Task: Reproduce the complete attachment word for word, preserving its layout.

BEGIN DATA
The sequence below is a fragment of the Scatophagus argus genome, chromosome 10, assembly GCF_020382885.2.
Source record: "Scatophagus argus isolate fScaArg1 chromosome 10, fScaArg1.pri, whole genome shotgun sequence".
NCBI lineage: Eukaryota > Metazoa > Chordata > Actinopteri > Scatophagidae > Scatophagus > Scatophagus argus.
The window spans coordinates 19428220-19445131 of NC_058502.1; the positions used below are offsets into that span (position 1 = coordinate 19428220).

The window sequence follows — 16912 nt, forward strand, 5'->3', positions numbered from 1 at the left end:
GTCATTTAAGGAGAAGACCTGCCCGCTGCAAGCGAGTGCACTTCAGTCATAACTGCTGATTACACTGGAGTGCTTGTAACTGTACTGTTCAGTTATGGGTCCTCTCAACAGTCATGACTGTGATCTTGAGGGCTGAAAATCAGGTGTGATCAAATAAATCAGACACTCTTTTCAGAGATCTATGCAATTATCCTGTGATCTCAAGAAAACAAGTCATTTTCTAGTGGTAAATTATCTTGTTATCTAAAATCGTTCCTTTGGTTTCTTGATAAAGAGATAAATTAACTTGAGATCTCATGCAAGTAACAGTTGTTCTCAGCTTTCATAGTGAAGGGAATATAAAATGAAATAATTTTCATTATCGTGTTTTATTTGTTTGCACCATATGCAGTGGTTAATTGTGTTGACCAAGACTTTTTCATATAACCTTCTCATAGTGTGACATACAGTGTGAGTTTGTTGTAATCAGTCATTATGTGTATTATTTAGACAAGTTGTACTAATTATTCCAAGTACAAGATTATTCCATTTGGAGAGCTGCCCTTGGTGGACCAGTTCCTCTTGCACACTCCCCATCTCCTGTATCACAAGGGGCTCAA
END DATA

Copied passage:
The sequence below is a fragment of the Scatophagus argus genome, chromosome 10, assembly GCF_020382885.2.
Source record: "Scatophagus argus isolate fScaArg1 chromosome 10, fScaArg1.pri, whole genome shotgun sequence".
NCBI lineage: Eukaryota > Metazoa > Chordata > Actinopteri > Scatophagidae > Scatophagus > Scatophagus argus.
The window spans coordinates 19428220-19445131 of NC_058502.1; the positions used below are offsets into that span (position 1 = coordinate 19428220).

The window sequence follows — 16912 nt, forward strand, 5'->3', positions numbered from 1 at the left end:
GTCATTTAAGGAGAAGACCTGCCCGCTGCAAGCGAGTGCACTTCAGTCATAACTGCTGATTACACTGGAGTGCTTGTAACTGTACTGTTCAGTTATGGGTCCTCTCAACAGTCATGACTGTGATCTTGAGGGCTGAAAATCAGGTGTGATCAAATAAATCAGACACTCTTTTCAGAGATCTATGCAATTATCCTGTGATCTCAAGAAAACAAGTCATTTTCTAGTGGTAAATTATCTTGTTATCTAAAATCGTTCCTTTGGTTTCTTGATAAAGAGATAAATTAACTTGAGATCTCATGCAAGTAACAGTTGTTCTCAGCTTTCATAGTGAAGGGAATATAAAATGAAATAATTTTCATTATCGTGTTTTATTTGTTTGCACCATATGCAGTGGTTAATTGTGTTGACCAAGACTTTTTCATATAACCTTCTCATAGTGTGACATACAGTGTGAGTTTGTTGTAATCAGTCATTATGTGTATTATTTAGACAAGTTGTACTAATTATTCCAAGTACAAGATTATTCCATTTGGAGAGCTGCCCTTGGTGGACCAGTTCCTCTTGCACACTCCCCATCTCCTGTATCACAAGGGGCTCAA